In rod we trusted

By Adi Bloom

Why did the British cleave to the cane long after other countries banned it?

It is the familiar refrain of many teachers: they are poorly paid and burdened with a heavy workload. They are surrounded by misbehaving pupils, whom they need to prepare for vital exams. It was also an argument used to justify corporal punishment in schools.

Twenty years after it was abolished, Jacob Middleton, of Birkbeck College, University of London, has been examining the reasons why British schools clung to corporal punishment for so long after many countries had deemed it inhumane.

As early as the 19th century, arguments were being made to spare the rod. AJ Mundella, the Liberal politician who introduced compulsory education in 1870, declared that “education should be a privilege, not a punishment”. He was supported by members of the Humanitarian Society, including George Bernard Shaw.

But while social reformers theorised, classrooms were fast becoming cauldrons of violence. One teacher was shot by a 14-year-old pupil. Inspectors were scared to enter classrooms without a gun.

Then, in the 1890s, classroom teachers were given legitimate power to punish. Tensions in schools cooled noticeably. Shortly afterwards, resistance to the cane petered out entirely — especially since, with the advent of the First World War, opposition to violence was seen as unpatriotic.

But it resurfaced in the 1930s, when advances in psychology prompted people to discuss the damaging effects of violence on children. And an academic study revealed that corporal punishment was less effective than letters home, because it could be concealed from parents.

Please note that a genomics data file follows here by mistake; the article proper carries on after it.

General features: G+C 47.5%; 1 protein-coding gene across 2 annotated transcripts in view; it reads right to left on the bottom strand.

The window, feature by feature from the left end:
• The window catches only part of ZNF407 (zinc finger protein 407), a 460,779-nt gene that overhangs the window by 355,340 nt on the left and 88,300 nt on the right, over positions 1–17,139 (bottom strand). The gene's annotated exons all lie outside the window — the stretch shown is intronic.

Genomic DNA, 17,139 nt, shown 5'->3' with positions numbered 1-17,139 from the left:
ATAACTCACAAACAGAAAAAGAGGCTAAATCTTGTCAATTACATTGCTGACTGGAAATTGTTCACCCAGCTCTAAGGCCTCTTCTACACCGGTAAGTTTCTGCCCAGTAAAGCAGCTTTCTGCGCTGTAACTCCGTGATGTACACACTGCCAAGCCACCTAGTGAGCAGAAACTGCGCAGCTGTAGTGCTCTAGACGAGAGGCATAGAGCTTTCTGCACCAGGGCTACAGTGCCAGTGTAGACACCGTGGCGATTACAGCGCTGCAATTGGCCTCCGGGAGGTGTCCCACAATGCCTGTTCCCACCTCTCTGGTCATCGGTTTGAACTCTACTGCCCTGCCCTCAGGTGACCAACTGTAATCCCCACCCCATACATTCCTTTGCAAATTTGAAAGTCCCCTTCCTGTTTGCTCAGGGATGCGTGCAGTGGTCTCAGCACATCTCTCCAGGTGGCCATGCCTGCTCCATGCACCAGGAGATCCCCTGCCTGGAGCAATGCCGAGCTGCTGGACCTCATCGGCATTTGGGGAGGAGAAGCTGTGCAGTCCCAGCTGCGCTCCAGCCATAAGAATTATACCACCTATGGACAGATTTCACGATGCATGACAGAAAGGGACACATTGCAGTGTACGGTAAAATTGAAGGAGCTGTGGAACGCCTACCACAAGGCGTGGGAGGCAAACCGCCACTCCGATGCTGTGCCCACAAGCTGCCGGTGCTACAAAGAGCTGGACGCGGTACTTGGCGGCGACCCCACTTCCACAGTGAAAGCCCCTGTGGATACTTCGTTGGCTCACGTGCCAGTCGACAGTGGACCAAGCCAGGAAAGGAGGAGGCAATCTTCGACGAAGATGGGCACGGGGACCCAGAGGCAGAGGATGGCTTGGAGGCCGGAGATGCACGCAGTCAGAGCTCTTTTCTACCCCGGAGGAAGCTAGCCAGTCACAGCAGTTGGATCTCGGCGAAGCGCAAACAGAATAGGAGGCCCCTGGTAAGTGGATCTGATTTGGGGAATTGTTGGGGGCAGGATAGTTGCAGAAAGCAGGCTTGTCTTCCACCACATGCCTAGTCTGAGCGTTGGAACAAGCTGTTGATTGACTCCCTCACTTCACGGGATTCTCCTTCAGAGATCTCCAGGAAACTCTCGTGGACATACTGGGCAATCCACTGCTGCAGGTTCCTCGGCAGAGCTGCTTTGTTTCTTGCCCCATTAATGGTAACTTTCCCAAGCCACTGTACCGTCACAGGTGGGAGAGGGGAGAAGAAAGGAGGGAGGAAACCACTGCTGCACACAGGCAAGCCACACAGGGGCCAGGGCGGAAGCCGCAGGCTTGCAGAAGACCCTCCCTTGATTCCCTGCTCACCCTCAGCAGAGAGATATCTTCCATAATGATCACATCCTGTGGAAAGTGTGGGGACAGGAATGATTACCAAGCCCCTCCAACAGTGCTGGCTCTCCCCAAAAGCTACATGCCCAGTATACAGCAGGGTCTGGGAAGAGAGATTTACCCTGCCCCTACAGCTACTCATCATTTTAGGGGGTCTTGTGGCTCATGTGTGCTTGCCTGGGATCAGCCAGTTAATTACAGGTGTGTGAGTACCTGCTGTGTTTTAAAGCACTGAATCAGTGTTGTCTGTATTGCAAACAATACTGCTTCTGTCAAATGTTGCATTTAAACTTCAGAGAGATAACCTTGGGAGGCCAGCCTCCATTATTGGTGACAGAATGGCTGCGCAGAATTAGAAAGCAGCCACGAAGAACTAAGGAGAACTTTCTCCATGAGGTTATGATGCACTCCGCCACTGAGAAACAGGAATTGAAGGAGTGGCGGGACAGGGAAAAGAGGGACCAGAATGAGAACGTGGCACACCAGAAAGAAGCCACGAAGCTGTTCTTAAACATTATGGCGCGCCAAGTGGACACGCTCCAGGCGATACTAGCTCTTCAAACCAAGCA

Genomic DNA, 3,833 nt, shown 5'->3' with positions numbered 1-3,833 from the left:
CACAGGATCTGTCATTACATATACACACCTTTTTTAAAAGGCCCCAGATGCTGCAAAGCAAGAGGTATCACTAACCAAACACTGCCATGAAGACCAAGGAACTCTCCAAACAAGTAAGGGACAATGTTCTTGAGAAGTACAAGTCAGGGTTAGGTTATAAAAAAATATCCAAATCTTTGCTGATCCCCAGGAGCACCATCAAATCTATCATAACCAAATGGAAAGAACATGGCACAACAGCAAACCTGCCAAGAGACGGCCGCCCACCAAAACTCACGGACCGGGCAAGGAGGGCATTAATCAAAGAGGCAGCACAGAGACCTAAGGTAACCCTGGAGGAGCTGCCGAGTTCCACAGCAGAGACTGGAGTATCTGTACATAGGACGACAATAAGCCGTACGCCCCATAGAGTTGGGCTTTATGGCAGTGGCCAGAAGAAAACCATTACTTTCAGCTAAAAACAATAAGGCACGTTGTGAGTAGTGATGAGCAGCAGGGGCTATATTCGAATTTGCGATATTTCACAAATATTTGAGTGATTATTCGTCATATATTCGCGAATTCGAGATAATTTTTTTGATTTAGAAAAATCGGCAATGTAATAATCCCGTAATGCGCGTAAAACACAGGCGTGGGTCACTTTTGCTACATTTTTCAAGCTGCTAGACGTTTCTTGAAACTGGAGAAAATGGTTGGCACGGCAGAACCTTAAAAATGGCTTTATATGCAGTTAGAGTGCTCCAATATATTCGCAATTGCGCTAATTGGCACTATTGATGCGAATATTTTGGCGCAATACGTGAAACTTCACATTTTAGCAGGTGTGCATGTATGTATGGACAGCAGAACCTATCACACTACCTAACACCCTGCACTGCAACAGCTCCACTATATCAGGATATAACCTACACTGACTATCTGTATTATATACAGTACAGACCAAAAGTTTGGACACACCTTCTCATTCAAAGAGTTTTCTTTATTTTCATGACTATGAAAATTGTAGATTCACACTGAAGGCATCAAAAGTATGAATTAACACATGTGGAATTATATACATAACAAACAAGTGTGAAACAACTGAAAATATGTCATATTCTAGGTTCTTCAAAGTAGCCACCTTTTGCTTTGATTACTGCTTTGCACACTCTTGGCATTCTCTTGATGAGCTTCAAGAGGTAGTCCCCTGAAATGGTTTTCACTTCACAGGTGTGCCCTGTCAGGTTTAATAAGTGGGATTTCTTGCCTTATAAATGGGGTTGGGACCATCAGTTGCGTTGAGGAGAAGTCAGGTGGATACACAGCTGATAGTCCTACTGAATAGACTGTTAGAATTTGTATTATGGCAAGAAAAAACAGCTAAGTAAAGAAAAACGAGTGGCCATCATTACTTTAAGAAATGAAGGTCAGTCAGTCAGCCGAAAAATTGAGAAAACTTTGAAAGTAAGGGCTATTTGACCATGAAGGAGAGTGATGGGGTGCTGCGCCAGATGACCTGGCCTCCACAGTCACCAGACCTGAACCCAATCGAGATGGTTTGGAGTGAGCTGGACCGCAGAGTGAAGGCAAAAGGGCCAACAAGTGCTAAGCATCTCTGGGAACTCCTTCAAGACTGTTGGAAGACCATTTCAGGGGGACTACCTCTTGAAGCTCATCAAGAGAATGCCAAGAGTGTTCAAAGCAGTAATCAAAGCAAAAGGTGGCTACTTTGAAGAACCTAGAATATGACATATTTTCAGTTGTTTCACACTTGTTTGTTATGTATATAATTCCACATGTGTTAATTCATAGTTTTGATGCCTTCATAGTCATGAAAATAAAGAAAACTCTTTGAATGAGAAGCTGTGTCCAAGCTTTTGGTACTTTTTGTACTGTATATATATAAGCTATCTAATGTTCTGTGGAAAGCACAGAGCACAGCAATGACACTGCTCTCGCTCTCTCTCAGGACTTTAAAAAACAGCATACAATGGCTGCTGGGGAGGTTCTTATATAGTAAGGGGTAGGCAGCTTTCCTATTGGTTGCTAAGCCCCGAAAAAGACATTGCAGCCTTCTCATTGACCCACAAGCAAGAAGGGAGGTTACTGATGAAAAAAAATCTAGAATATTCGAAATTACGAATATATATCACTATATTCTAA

By then, the penal system and the army had already abolished the cane. “Schools were out on a limb,” said Mr Middleton. “In prison, you had to get written permission to punish someone, have a doctor present and give the prisoner a kidney shield. In a school, an 18-year-old prefect could do it.”

It was not until 1968 that teachers themselves spoke out against corporal punishment, forming the Society of Teachers Opposed to Physical Punishment. Nigel de Gruchy, then general secretary of the National Association of Schoolmasters, condemned them as “professional traitors.”

“Unions felt that teachers were experts,” said Mr Middleton. “Teachers knew how to control children, they knew what was best for them. Any limit on that was an attack on their professional status.”

In 1982, two mothers brought a court case claiming that caning their children against their wishes infringed their human rights as parents. And so, in 1987, corporal punishment was banned.

“But the heritage is still in the education system,” said Mr Middleton. “We’ve still got working teachers who could use corporal punishment. Some Christian schools are still arguing for it as part of their freedom of religious expression. If you ask teachers, would you like more right to discipline children, many will say yes.

“I can’t see schools making a concerted effort to bring corporal punishment back, but nothing is ever inevitable.”